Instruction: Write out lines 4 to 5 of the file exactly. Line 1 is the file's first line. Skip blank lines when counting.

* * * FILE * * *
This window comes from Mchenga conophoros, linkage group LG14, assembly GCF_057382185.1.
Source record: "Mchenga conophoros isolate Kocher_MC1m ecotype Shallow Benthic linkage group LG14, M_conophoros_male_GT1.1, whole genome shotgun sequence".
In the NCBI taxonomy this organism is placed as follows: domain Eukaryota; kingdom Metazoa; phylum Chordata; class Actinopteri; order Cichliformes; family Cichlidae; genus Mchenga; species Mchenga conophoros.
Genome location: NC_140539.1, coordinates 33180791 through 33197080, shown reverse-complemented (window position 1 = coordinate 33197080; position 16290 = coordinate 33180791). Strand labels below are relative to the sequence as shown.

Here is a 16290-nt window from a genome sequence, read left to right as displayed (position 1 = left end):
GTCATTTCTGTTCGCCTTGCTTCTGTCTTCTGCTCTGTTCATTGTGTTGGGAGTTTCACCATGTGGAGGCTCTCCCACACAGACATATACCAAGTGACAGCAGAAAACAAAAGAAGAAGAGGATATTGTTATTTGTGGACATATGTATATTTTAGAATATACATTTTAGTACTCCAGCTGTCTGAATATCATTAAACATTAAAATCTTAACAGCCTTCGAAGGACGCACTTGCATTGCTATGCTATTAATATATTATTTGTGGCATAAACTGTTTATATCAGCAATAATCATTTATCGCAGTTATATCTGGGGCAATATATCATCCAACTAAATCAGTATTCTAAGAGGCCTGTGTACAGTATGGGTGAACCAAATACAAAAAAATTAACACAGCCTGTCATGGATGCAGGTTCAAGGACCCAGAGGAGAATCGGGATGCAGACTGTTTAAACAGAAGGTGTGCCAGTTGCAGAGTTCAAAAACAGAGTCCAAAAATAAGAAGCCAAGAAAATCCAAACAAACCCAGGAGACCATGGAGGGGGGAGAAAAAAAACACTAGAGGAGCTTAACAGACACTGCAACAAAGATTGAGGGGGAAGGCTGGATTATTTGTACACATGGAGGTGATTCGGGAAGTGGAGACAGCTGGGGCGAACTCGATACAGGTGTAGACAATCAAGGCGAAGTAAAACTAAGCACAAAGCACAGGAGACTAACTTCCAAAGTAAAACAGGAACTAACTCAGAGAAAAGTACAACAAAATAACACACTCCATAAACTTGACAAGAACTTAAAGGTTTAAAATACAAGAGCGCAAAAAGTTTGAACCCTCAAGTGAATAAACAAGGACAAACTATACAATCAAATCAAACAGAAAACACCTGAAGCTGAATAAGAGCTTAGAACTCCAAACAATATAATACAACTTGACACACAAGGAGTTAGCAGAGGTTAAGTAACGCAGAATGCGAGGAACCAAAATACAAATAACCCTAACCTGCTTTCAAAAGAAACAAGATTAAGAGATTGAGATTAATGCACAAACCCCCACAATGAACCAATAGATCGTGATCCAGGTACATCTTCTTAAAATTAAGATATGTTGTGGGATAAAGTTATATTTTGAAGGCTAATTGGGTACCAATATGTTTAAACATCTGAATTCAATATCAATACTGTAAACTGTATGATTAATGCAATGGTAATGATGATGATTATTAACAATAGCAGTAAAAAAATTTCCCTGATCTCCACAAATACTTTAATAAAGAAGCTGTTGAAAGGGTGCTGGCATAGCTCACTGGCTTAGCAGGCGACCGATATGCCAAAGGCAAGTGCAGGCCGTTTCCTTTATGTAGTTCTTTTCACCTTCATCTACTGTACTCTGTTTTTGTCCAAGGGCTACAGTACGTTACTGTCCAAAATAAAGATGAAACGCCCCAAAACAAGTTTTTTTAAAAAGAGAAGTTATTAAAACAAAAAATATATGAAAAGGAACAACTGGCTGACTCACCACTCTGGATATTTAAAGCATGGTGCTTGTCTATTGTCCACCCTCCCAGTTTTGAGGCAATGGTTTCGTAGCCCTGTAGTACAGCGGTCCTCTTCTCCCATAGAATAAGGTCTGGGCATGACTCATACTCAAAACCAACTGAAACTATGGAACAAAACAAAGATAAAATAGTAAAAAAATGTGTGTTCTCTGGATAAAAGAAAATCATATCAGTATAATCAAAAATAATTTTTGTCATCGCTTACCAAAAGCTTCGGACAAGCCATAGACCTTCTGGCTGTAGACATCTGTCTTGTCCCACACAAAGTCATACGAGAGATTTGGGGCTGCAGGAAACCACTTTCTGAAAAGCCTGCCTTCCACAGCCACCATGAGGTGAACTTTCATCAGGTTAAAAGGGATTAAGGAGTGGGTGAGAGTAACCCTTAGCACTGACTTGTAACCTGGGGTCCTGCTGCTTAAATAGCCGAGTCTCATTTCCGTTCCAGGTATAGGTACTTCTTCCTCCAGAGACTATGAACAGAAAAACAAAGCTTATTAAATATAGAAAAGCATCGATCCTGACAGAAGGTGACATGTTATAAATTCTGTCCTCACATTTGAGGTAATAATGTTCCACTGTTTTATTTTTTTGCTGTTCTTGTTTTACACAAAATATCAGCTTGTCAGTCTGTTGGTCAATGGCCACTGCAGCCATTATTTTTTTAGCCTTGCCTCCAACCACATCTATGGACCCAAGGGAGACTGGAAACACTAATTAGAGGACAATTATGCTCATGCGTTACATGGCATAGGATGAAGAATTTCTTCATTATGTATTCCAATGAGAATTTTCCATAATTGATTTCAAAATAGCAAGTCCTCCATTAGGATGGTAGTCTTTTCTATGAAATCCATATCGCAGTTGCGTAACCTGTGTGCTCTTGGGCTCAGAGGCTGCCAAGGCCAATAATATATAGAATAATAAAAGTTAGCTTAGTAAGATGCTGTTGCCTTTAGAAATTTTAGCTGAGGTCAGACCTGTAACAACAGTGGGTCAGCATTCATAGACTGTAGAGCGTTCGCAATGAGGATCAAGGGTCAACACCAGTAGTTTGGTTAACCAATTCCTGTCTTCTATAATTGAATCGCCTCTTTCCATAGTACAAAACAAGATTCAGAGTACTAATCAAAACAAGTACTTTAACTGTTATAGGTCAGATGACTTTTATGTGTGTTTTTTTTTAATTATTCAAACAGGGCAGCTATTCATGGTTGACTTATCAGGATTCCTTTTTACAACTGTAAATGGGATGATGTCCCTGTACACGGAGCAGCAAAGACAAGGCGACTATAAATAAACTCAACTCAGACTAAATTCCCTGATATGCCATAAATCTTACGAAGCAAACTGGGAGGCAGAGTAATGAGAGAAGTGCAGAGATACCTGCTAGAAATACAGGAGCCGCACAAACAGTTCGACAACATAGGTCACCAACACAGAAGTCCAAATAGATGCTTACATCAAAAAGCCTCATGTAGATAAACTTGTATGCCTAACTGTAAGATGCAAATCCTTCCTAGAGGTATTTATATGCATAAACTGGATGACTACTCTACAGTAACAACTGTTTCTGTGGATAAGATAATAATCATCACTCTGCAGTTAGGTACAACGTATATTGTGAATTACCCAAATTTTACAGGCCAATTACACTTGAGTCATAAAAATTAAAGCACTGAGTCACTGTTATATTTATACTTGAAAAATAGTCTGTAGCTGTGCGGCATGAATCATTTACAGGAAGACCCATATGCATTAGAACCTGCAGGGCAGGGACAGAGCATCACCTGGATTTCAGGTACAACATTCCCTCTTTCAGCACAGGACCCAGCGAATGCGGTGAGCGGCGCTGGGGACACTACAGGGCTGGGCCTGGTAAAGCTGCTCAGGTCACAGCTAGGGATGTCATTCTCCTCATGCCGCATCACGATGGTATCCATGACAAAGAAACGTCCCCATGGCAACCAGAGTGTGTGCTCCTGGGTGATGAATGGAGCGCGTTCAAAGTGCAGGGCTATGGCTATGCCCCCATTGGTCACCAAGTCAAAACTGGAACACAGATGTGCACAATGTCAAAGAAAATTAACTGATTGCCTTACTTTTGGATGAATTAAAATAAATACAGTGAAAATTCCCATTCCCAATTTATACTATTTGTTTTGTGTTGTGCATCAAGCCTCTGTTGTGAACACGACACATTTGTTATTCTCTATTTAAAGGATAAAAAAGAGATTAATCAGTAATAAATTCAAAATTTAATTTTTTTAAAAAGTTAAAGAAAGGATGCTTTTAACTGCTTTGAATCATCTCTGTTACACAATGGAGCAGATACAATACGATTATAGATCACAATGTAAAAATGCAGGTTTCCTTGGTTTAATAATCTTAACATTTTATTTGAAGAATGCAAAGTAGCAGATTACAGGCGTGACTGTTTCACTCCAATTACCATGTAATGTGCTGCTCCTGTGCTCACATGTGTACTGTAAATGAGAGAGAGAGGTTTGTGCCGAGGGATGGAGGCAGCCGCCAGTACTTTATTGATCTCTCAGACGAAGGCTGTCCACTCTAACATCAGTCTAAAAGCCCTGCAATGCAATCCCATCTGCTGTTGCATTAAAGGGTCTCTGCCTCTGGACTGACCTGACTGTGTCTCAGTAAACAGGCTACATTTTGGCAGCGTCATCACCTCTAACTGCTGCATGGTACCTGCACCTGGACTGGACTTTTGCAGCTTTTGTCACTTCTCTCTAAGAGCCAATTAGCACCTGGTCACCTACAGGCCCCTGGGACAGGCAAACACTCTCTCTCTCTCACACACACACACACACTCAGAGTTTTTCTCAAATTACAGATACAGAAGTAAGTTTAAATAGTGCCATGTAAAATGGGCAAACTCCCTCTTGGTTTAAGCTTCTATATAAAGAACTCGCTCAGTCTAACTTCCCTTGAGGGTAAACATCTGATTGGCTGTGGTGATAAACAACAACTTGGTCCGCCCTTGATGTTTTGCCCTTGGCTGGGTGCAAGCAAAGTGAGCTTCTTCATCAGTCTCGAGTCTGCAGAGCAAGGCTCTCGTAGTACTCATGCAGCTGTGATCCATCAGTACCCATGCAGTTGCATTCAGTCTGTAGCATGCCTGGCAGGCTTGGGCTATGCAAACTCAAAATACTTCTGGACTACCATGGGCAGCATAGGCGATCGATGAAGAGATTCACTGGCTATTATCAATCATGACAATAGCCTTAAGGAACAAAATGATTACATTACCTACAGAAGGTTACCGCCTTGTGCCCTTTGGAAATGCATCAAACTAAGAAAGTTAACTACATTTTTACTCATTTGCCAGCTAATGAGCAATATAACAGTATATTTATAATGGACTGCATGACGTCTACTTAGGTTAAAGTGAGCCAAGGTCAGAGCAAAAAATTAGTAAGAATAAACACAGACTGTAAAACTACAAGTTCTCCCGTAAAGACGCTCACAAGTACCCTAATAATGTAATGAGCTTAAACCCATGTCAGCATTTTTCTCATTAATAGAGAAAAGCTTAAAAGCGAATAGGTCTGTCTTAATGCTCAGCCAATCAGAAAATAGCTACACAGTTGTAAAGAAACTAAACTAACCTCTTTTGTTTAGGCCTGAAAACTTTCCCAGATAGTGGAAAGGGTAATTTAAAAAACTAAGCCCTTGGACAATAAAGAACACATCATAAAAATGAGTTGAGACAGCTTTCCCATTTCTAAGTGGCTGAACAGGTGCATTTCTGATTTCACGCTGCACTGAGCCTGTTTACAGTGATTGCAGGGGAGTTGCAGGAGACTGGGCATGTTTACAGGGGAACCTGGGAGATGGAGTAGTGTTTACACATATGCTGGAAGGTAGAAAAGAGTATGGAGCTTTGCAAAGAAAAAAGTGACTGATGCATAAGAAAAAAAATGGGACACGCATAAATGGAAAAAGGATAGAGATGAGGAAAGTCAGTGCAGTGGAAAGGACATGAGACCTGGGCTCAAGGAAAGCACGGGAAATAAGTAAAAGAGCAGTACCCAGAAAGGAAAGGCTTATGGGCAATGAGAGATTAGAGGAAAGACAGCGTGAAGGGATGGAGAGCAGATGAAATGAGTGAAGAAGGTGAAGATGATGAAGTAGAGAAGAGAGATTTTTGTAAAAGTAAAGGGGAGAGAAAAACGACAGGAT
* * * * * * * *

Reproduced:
Genome location: NC_140539.1, coordinates 33180791 through 33197080, shown reverse-complemented (window position 1 = coordinate 33197080; position 16290 = coordinate 33180791). Strand labels below are relative to the sequence as shown.

Here is a 16290-nt window from a genome sequence, read left to right as displayed (position 1 = left end):